Looking back just half a century ago, no one would believe that a building, let alone a skyscraper could be constructed using frameless glass as its entire façade. Now, modern architectural marvels such as the One World Trade Centre in New York and the Al Bidda Tower in Doha show a growing trend for architects to incorporate structural glazing into their building designs to create visually stunning and innovative glass curtain wall façades.
In simple terms, structural glazing is where glass is assembled and bonded to the structure using a high strength, high-performance silicone sealant. Due to its and design flexibility and own load-bearing qualities, structural glazing is frequently used in the façade of skyscrapers. Skyscrapers generally refer to buildings that have more than 50 storeys and are therefore exposed to greater external stressors such as wind load.
In short, wind load is the amount of force that wind exerts on a building or structure. For example, a 60-storey skyscraper will have a higher risk of tilting and collapsing due to wind load pressures as compared to a 6-storey building. Likewise, a building adjacent to a coastline normally would experience higher wind load as compared to one in a city. However, if the building is in a metropolitan city populated with many other high-rise buildings, it could experience accelerated wind speeds caused by wind vortices – swirling flows of air. When a vortex forms, it creates a suction force that can generate turbulence in a building, resulting in additional wind loads. It is this negative suction effect that architects are concerned with in terms of structural glazing.
There are basically 3 types of wind load:
While wind load affects all structures regardless of the building material used, it is an especially critical factor for structures that have a glass curtain wall façade, since vibrations and motions caused by dynamic wind loads can undermine a building’s structural integrity.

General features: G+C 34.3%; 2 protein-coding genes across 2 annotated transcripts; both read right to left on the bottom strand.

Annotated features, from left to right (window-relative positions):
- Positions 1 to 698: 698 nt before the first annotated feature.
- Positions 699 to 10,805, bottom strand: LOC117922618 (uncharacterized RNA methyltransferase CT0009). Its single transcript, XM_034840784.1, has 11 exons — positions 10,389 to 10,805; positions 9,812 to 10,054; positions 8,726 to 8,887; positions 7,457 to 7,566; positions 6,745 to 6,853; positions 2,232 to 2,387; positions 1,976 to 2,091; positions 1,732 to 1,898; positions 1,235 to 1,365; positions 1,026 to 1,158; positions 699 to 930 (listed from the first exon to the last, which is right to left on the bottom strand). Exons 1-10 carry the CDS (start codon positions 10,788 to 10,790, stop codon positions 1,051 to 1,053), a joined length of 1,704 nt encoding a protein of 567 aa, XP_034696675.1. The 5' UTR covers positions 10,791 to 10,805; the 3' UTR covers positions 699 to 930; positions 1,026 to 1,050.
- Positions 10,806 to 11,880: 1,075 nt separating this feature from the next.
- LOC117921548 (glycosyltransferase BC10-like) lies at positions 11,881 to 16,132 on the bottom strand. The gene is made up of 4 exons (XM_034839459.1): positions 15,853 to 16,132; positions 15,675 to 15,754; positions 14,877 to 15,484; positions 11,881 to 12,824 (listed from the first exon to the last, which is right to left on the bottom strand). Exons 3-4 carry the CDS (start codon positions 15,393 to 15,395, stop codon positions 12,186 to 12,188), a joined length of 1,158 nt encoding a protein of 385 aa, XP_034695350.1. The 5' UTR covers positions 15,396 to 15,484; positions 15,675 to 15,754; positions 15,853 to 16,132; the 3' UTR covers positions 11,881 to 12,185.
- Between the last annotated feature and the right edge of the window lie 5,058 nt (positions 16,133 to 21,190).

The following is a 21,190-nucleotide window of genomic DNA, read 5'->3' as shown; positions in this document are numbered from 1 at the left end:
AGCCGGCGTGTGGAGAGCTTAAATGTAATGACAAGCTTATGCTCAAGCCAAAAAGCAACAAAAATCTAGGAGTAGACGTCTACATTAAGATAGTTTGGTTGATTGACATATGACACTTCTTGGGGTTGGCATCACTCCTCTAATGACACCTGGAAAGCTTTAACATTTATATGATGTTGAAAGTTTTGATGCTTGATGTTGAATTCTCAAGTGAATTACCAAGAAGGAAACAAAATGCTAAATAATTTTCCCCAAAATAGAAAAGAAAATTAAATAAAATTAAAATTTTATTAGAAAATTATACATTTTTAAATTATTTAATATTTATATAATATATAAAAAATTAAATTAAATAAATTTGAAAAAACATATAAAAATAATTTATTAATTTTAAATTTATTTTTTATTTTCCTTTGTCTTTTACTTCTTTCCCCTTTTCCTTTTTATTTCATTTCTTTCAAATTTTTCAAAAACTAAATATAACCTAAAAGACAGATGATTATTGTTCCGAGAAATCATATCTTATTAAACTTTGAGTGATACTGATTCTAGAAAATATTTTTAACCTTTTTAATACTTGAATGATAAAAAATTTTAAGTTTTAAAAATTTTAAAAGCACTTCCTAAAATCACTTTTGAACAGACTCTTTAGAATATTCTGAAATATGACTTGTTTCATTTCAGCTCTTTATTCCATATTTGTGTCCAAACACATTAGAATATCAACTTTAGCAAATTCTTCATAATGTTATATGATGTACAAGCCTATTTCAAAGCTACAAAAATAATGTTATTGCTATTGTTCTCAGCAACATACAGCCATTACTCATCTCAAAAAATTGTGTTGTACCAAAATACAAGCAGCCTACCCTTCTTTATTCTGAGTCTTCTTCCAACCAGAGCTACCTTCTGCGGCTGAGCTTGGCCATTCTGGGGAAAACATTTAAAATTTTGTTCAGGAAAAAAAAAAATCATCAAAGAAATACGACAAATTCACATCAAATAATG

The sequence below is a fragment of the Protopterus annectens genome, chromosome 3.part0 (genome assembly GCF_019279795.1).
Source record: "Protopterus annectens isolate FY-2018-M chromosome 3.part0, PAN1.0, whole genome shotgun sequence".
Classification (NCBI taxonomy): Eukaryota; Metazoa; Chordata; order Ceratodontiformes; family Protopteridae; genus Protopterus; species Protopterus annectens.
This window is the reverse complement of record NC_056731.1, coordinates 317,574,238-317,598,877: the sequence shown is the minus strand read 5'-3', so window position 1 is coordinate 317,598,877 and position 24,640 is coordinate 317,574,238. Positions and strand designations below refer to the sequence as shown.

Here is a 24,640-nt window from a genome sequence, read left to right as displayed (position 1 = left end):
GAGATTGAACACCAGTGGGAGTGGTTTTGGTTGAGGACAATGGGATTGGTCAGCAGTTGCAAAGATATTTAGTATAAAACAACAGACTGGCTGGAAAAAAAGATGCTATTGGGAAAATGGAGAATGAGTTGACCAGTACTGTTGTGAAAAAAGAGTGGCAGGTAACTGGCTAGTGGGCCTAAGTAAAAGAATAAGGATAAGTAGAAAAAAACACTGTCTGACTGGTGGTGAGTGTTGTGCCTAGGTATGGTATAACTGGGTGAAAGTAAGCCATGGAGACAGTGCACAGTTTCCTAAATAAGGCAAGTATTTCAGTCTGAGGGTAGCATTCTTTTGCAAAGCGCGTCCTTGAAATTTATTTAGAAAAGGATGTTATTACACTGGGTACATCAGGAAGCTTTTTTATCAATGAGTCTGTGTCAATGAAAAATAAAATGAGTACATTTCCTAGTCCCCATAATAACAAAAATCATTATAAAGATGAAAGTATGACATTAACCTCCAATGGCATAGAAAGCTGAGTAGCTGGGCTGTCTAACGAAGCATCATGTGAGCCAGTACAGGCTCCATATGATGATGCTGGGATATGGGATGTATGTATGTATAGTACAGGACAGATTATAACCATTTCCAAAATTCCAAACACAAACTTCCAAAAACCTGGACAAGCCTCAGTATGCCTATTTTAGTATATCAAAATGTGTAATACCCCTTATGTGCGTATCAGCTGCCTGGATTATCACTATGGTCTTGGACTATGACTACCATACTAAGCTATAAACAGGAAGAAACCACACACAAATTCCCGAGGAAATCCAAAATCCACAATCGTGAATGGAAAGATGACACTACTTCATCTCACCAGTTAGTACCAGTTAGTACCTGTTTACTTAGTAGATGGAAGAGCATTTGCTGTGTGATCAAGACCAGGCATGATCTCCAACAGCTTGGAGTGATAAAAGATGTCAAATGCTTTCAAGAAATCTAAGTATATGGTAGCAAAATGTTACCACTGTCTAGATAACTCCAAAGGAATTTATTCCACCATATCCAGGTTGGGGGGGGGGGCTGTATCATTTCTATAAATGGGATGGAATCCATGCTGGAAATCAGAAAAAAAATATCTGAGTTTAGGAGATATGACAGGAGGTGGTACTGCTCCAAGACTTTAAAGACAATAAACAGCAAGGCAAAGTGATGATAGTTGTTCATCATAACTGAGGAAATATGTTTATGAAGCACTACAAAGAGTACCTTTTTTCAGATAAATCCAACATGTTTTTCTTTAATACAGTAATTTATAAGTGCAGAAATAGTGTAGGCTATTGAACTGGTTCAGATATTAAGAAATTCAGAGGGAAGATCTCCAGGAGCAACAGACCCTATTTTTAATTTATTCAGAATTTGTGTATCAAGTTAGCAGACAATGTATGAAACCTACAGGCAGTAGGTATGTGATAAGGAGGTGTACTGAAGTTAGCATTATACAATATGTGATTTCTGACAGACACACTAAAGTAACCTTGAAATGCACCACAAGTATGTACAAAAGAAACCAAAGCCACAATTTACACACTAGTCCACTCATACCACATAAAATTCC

Skyscrapers usually use glass curtain wall façades because these glass panels that cover the building envelope often have a monolithic, frameless appearance which helps to increase space and natural light. However, to ensure that the glass curtain wall does not shatter or fall out, and that their structural design absorbs wind forces safely and efficiently, high strength structural silicone sealants are applied. Due to their superior adhesion of glass onto the aluminium frames and exceptional tensile strength, the structural silicone sealants can mitigate vibrations and support the transfer of dynamic wind load for 2-and-4-sided glazing.
Moreover, silicone is the only sealant type used as a structural glazing adhesive as it is non-organic and possesses superior UV resistance. This is relevant because structurally bonded glass is frameless, and the bonding silicone is exposed to sunlight (through the glass). Silicone sealants also have outstanding weathering resistance that protect against extreme temperatures and moisture to preserve its effectiveness. Furthermore, new technologies also enable structural silicone sealants to increase a building’s thermal efficiency while simultaneously reducing the potential for thermal breakage of the glass.
Everything from glazing sealants, compatible gaskets, tapes, spaces, setting blocks and window-to-wall interfaces – Tremco CPG provides a fully-integrated line of weatherproofing products all from a single contact point.
Our high-performance products are separated into 3 categories:
Structural & Weather Sealants
Insulation Glass Units
Weatherproofing Window & Façade Systems
Tremco CPG makes the process of selecting and installing the right glazing system simple and efficient. We offer a variety of tested, proven transition solutions that can accommodate any design, from standardised to highly specialised. All our weatherproofing products provide the highest performance in adhesion, weatherability and durability to guarantee a safe and leak-free building. Our expert team is on hand to help you in any current or upcoming project you may have, get in touch with the team.